Chiral Solvents for Selective Enantiomer Separation

Within the pharmaceutical industry, the chemical synthesis of chiral substances provides mostly racemates with 50:50 mixtures of the enantiomers. On the other hand, most of the chiral drugs are produced in the form of single enantiomers; often only one of the enantiomers shows the desired bioavailability. Hence, enantiomeric separation is an important task in pharmaceutical development. Moreover, on the basis of the benefits of single enantiomers and the size of the chiral market, production of enantiomeric pure substances via separation processes such as crystallization has become very profitable.

According to J. Jacques et al, chiral systems are divided into (1):

  • racemic compound-forming systems (90-95% of all cases); 
  • conglomerates (5-10%);
  • pseudo-racemates (quite rare).

The choice of an adequate solvent for the crystallization process is mostly related to the final separation process, which directly influences the final yield, the crystal morphology, the appearance of solvates or polymorphic varieties, and the purity of the product. Furthermore, the metastable zone width (MSZW) is also related to the choice of the solvent and therefore a very important key parameter for crystallization processes.

Chiral solvents are expected to be able to create selective interactions with a chiral solute, which facilitates a differentiation between the two single enantiomers (2,3). This discrimination can provide selective kinetic or solution thermodynamic effects, which might be useful for the separation of enantiomers.

Seidel-Morgenstern et al. studied the usage of chiral task-specific solvents for the resolution of the compound-forming system, mandelic acid (4). Mandelic acid has a long history of use in the medical community as an antibacterial, particularly in the treatment of urinary tract infections. Because structural similarities could enhance the chances of asymmetric behavior, several esters of (S)-mandelic acid were synthesized, and tested by Seidel-Morgenstern et al. With regard to a resolution process, their studies showed that the yield of the less soluble (S)-mandelic acid might be increased by exploitation of the wide MSZW of the more soluble (R)-mandelic acid. Additionally, it should be possible to crystallize (S)-mandelic acid under conditions where (R)-mandelic acid is already supersaturated but still in the metastable zone.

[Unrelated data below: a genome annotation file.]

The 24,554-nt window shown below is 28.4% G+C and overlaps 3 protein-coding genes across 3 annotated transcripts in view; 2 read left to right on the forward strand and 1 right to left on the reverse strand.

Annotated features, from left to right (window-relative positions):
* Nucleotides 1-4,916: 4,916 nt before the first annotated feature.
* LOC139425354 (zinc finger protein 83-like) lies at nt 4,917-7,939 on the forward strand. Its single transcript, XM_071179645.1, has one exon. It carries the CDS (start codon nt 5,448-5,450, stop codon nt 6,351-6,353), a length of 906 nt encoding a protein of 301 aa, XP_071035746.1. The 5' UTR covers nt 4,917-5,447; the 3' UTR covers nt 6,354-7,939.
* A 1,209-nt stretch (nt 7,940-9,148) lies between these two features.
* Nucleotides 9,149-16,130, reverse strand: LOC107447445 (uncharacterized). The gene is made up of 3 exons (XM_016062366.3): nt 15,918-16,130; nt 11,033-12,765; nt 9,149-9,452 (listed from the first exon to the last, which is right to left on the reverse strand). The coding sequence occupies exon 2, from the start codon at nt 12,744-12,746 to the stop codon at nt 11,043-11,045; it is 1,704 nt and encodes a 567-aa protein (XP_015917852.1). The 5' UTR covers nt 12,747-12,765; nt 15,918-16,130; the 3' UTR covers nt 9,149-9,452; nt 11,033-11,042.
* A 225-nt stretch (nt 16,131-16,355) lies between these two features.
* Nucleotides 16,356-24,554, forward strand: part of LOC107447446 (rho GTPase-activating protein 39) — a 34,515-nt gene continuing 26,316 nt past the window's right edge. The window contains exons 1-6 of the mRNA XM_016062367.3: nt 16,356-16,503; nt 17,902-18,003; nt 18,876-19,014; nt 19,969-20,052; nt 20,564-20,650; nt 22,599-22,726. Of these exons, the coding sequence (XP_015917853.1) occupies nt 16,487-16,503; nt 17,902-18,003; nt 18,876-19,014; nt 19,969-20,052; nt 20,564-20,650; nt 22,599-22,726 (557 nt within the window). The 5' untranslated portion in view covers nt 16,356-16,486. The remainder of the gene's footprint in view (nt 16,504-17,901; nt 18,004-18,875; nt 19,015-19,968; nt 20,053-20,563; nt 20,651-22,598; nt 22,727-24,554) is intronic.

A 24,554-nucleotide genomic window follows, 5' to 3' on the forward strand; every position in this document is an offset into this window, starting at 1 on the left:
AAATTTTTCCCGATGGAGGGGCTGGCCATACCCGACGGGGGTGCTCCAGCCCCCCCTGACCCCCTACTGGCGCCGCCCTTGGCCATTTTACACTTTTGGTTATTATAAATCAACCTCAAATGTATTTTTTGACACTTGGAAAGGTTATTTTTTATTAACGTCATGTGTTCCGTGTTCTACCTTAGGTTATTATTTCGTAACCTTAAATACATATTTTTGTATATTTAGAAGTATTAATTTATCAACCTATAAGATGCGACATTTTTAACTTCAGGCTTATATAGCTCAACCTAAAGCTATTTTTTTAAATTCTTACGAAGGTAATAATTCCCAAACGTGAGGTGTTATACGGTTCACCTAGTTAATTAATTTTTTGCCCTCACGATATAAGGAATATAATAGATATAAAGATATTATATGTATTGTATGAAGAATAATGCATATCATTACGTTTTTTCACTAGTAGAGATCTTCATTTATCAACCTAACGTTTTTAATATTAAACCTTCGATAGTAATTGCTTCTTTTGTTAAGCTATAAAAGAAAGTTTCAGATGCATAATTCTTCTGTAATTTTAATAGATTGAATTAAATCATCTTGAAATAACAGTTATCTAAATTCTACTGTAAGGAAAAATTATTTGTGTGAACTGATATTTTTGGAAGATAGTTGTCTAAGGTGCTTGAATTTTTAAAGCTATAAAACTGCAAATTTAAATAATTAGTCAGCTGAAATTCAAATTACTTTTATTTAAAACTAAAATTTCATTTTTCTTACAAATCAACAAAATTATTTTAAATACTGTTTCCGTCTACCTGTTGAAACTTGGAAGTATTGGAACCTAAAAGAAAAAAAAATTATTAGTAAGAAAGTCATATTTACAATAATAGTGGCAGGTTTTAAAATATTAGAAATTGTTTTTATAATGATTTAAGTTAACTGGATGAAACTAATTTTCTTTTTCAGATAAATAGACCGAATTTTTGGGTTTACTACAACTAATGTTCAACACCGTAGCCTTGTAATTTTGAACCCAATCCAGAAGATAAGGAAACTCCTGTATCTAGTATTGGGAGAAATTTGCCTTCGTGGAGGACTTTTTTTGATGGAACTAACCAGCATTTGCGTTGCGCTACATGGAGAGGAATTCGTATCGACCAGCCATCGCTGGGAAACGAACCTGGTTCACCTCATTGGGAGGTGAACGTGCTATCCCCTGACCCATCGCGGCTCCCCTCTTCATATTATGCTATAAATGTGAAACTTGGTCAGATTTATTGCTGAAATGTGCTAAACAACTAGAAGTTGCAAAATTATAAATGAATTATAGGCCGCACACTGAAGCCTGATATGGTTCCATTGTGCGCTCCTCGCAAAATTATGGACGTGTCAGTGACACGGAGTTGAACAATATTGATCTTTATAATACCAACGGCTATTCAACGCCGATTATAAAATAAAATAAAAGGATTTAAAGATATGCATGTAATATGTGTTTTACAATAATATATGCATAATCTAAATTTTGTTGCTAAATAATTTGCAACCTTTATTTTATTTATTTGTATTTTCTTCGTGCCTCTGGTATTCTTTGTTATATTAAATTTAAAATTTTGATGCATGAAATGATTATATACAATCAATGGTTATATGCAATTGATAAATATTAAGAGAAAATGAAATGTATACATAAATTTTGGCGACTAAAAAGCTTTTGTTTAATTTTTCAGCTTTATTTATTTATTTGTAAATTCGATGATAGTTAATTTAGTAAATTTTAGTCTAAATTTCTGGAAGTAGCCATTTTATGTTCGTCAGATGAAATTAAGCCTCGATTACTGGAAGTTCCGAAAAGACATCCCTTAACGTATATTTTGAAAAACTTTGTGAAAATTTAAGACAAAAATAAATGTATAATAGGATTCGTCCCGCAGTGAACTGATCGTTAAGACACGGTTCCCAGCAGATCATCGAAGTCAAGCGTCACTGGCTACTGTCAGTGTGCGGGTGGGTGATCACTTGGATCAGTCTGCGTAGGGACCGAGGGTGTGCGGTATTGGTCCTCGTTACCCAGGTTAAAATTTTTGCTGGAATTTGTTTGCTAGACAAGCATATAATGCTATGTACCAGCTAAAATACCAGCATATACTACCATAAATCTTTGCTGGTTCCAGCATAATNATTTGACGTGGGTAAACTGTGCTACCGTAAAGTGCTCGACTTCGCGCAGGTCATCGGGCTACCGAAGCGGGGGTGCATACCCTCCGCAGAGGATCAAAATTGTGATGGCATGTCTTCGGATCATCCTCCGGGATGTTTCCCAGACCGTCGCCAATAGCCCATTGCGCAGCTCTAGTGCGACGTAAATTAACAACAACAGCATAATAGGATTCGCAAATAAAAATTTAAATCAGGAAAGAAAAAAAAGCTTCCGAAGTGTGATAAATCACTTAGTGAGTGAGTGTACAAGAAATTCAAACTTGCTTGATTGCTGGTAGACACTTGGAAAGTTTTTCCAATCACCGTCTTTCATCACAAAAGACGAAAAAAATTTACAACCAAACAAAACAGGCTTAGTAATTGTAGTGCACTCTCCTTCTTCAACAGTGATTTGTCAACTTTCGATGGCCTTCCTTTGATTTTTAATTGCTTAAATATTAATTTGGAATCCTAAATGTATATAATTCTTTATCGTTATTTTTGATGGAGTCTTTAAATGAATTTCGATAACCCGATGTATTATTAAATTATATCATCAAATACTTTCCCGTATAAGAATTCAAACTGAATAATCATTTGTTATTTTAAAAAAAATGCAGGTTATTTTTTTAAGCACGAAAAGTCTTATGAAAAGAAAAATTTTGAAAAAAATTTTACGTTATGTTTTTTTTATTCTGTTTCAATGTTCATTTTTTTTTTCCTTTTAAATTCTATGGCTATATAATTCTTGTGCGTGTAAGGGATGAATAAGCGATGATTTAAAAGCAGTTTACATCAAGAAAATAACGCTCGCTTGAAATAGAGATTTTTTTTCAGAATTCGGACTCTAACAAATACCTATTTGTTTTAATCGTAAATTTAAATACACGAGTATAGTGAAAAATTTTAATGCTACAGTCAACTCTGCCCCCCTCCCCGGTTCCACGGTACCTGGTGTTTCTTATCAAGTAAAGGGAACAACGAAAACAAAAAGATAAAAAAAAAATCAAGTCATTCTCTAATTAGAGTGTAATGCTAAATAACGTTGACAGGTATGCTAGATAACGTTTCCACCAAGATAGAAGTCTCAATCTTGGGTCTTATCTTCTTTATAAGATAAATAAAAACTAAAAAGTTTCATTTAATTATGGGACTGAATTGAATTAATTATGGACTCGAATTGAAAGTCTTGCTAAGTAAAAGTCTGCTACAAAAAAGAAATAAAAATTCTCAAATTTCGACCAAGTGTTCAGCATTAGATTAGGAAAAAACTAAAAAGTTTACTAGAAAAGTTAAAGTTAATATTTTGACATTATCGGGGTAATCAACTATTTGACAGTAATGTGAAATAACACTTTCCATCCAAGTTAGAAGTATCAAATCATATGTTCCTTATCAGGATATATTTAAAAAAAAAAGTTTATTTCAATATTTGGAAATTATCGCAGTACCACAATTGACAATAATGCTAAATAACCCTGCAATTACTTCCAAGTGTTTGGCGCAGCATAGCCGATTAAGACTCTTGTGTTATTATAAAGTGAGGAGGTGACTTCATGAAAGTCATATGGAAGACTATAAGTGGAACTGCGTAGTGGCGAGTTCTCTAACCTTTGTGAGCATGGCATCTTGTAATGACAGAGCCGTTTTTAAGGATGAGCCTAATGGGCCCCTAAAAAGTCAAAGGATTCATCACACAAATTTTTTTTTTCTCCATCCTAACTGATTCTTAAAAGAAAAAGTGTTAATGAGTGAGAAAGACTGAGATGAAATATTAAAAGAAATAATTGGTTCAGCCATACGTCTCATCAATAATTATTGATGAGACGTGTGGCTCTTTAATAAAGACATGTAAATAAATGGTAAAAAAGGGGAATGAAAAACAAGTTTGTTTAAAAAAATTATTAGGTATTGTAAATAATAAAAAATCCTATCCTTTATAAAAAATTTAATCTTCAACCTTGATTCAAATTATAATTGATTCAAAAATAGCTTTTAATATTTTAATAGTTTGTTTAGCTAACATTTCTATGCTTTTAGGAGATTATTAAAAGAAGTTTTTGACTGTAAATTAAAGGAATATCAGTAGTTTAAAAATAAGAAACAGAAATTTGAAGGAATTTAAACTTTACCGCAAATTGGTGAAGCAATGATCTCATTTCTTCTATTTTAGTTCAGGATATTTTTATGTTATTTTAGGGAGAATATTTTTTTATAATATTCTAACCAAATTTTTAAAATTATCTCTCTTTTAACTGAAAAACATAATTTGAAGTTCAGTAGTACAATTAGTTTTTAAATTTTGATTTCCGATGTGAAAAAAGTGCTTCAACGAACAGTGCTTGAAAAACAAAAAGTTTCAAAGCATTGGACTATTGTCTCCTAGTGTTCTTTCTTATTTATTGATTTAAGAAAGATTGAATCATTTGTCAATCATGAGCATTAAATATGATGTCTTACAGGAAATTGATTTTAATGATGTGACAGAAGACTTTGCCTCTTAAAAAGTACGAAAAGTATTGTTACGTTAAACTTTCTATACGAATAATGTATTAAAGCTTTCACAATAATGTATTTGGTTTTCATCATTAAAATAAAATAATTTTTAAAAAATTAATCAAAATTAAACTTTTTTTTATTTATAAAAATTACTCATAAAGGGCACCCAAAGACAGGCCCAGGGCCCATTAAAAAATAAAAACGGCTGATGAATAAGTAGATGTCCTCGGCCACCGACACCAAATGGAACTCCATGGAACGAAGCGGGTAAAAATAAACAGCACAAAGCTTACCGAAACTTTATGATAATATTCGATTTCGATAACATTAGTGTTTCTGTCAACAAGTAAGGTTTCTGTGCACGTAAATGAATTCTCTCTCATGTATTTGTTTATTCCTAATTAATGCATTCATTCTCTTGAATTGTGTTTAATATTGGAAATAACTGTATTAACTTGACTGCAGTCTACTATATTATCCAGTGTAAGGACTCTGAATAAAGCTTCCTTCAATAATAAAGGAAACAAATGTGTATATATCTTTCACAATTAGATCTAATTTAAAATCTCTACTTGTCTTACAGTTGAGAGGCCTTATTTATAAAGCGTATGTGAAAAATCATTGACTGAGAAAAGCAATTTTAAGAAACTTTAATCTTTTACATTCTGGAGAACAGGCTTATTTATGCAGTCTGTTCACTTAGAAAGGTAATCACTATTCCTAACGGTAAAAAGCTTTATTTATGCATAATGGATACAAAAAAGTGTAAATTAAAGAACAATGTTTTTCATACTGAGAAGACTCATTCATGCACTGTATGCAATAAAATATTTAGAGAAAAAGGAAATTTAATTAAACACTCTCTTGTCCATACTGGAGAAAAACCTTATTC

Determination of solubility was performed by using the temperature variation method on a Crystal16® instrument. The Crystal16® is one of the smallest scale commercial crystallizer with integrated turbidity measurement to determine cloud and clear points and thus the MSZW. The temperature variation and solvent addition methods are two dynamic methods for effective and reproducible solubility data generation. These methods can be easily applied by making use of the turbidity probes integrated in the Crystal16® and particle viewer cameras of the Crystalline™ instruments.

In general, it can be expected that a chiral solvent can discriminate two enantiomers by creating some weak interactions between the solvent and the substrate molecules forming diastereomeric complexes with different physical properties. This may lead to either asymmetry in the solubility phase diagrams or selective kinetic effects which can be employed for resolution purposes.

 
(1). Jacques, J.; Collet, A.; Wilen, S. H. Enantiomers, Racemates and Resolutions; Krieger Publishing Co.: Malabar, FL, 1994.
(2). Fidler, J.; Rodger, P. M.; Rodger, A. J. Am. Chem. Soc. 1994, 116, 7266–7273.
(3). Mizuno, Y.; Aida, T.; Yamaguchi, K. J. Am. Chem. Soc. 2000, 122, 5278–5285. 
(4). Tulashie S.K., von Langermann J., Lorenz H., and Seidel-Morgenstern A., Crystal Growth & Design, 2011, 11, 1, 240-246.